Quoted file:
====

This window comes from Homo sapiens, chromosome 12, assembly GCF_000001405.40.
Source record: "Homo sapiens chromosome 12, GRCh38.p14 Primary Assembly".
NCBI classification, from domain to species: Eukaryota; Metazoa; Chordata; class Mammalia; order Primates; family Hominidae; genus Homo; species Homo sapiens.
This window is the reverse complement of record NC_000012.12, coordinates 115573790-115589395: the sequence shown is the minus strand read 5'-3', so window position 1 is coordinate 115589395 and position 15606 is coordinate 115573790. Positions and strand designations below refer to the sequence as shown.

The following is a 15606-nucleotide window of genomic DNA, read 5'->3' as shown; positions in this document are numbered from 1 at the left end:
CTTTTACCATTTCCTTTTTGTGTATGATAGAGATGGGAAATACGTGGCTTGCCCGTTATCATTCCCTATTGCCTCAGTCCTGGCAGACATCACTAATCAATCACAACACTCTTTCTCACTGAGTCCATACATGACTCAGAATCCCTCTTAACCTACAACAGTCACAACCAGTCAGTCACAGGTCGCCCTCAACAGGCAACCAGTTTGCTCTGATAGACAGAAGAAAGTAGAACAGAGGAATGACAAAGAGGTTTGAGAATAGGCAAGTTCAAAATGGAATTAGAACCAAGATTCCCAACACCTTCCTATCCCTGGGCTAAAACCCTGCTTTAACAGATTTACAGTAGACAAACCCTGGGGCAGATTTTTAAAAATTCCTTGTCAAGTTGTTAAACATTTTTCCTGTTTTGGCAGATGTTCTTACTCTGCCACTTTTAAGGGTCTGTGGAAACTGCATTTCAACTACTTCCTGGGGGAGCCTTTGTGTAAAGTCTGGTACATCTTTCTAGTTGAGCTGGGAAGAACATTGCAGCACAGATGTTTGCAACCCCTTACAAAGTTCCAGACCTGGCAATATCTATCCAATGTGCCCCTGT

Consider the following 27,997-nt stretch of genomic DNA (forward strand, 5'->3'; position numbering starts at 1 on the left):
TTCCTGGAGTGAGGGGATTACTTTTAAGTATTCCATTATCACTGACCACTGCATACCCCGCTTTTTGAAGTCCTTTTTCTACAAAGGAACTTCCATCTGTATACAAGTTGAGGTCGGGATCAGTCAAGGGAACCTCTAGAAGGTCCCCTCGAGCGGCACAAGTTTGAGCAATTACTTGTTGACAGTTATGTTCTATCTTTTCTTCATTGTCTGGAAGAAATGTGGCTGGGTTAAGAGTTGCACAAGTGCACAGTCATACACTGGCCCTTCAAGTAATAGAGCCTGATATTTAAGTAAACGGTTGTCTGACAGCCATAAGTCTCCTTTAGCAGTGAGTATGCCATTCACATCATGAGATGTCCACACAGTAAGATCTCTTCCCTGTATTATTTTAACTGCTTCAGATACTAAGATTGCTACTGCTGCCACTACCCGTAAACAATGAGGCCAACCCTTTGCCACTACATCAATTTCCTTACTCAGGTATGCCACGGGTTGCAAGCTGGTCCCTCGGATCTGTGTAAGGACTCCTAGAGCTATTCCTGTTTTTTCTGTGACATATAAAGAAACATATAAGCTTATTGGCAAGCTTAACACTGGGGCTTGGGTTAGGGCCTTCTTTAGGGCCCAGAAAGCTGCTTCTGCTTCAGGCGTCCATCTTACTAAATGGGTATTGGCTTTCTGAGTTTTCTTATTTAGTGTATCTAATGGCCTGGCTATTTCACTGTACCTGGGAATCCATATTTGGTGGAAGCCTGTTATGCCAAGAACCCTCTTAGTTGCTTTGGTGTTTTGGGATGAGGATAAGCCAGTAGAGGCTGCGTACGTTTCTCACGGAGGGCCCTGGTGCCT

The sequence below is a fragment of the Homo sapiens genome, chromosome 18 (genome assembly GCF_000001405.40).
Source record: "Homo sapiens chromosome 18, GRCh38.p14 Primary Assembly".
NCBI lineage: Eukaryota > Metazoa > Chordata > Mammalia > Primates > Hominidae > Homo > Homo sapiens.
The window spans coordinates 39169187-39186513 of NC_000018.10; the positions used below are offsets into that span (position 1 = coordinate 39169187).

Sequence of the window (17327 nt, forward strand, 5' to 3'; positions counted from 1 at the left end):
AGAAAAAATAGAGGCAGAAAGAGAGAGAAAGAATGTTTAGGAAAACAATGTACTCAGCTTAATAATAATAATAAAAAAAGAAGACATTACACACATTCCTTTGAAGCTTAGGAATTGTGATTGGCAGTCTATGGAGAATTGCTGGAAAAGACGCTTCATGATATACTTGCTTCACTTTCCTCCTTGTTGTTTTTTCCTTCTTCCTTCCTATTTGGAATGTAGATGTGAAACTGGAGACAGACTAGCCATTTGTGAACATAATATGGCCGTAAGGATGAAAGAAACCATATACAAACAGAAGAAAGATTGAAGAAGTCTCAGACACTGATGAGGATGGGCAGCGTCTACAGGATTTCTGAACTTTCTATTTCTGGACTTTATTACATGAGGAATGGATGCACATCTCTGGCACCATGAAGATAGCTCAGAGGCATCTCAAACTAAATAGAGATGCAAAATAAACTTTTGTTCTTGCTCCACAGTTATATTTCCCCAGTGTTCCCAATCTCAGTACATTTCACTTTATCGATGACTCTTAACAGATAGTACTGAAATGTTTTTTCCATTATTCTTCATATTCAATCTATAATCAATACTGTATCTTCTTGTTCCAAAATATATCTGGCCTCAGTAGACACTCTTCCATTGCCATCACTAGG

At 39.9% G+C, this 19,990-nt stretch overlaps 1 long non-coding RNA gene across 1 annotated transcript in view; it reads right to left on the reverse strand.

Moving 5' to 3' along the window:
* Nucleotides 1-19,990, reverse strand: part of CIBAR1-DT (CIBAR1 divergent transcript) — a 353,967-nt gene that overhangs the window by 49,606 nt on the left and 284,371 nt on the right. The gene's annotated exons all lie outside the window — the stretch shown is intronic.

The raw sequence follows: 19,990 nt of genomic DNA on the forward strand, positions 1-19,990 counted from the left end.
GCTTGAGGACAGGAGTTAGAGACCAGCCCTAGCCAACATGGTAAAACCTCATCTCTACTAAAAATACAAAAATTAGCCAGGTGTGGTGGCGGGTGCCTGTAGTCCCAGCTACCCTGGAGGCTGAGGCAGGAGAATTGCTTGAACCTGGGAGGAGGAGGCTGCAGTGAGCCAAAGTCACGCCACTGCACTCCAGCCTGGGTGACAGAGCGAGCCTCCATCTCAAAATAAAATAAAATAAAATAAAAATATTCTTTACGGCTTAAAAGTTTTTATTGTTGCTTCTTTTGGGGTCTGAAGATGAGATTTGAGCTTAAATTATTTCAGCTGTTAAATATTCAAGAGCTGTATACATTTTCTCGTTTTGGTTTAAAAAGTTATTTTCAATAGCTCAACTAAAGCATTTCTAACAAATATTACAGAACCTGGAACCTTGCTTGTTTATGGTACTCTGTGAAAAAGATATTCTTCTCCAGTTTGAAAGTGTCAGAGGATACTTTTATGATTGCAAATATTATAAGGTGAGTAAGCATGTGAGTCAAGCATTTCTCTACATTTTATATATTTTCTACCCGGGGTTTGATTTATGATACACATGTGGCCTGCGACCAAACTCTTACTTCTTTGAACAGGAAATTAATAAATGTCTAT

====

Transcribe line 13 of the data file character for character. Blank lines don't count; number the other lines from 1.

Sequence of the window (17327 nt, forward strand, 5' to 3'; positions counted from 1 at the left end):